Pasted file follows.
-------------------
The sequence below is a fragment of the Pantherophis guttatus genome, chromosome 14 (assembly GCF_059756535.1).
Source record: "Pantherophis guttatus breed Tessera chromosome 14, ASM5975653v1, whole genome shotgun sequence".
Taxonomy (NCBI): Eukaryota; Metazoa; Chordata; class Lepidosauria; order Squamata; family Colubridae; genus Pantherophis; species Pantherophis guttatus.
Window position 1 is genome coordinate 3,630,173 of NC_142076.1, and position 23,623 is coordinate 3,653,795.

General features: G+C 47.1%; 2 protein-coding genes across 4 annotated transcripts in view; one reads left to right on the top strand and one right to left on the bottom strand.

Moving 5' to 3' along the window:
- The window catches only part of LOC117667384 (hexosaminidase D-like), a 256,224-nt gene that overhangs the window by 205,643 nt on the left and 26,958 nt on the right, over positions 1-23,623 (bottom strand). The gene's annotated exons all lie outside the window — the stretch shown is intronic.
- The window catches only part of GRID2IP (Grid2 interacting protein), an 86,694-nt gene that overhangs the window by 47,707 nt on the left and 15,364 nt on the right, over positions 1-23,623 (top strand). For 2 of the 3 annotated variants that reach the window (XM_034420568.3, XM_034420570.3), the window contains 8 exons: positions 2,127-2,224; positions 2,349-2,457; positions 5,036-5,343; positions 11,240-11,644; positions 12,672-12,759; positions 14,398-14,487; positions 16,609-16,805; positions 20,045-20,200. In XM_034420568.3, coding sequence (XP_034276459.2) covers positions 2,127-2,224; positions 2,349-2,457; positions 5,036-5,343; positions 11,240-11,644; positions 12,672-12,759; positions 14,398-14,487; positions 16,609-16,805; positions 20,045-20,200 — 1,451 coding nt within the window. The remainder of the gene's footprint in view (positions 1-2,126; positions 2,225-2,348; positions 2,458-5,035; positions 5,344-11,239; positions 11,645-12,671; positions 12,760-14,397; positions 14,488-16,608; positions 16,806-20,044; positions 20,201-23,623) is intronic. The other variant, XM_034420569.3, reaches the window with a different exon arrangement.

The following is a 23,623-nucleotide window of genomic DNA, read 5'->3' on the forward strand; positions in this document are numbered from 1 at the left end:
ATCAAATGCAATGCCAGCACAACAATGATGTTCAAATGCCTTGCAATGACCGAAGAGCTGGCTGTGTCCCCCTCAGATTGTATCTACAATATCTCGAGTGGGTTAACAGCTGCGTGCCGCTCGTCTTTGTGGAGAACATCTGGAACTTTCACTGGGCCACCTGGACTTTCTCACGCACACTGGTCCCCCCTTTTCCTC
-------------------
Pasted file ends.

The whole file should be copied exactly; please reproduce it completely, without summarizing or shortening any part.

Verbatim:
The sequence below is a fragment of the Pantherophis guttatus genome, chromosome 14 (assembly GCF_059756535.1).
Source record: "Pantherophis guttatus breed Tessera chromosome 14, ASM5975653v1, whole genome shotgun sequence".
Taxonomy (NCBI): Eukaryota; Metazoa; Chordata; class Lepidosauria; order Squamata; family Colubridae; genus Pantherophis; species Pantherophis guttatus.
Window position 1 is genome coordinate 3,630,173 of NC_142076.1, and position 23,623 is coordinate 3,653,795.

General features: G+C 47.1%; 2 protein-coding genes across 4 annotated transcripts in view; one reads left to right on the top strand and one right to left on the bottom strand.

Moving 5' to 3' along the window:
- The window catches only part of LOC117667384 (hexosaminidase D-like), a 256,224-nt gene that overhangs the window by 205,643 nt on the left and 26,958 nt on the right, over positions 1-23,623 (bottom strand). The gene's annotated exons all lie outside the window — the stretch shown is intronic.
- The window catches only part of GRID2IP (Grid2 interacting protein), an 86,694-nt gene that overhangs the window by 47,707 nt on the left and 15,364 nt on the right, over positions 1-23,623 (top strand). For 2 of the 3 annotated variants that reach the window (XM_034420568.3, XM_034420570.3), the window contains 8 exons: positions 2,127-2,224; positions 2,349-2,457; positions 5,036-5,343; positions 11,240-11,644; positions 12,672-12,759; positions 14,398-14,487; positions 16,609-16,805; positions 20,045-20,200. In XM_034420568.3, coding sequence (XP_034276459.2) covers positions 2,127-2,224; positions 2,349-2,457; positions 5,036-5,343; positions 11,240-11,644; positions 12,672-12,759; positions 14,398-14,487; positions 16,609-16,805; positions 20,045-20,200 — 1,451 coding nt within the window. The remainder of the gene's footprint in view (positions 1-2,126; positions 2,225-2,348; positions 2,458-5,035; positions 5,344-11,239; positions 11,645-12,671; positions 12,760-14,397; positions 14,488-16,608; positions 16,806-20,044; positions 20,201-23,623) is intronic. The other variant, XM_034420569.3, reaches the window with a different exon arrangement.

The following is a 23,623-nucleotide window of genomic DNA, read 5'->3' on the forward strand; positions in this document are numbered from 1 at the left end:
ATCAAATGCAATGCCAGCACAACAATGATGTTCAAATGCCTTGCAATGACCGAAGAGCTGGCTGTGTCCCCCTCAGATTGTATCTACAATATCTCGAGTGGGTTAACAGCTGCGTGCCGCTCGTCTTTGTGGAGAACATCTGGAACTTTCACTGGGCCACCTGGACTTTCTCACGCACACTGGTCCCCCCTTTTCCTC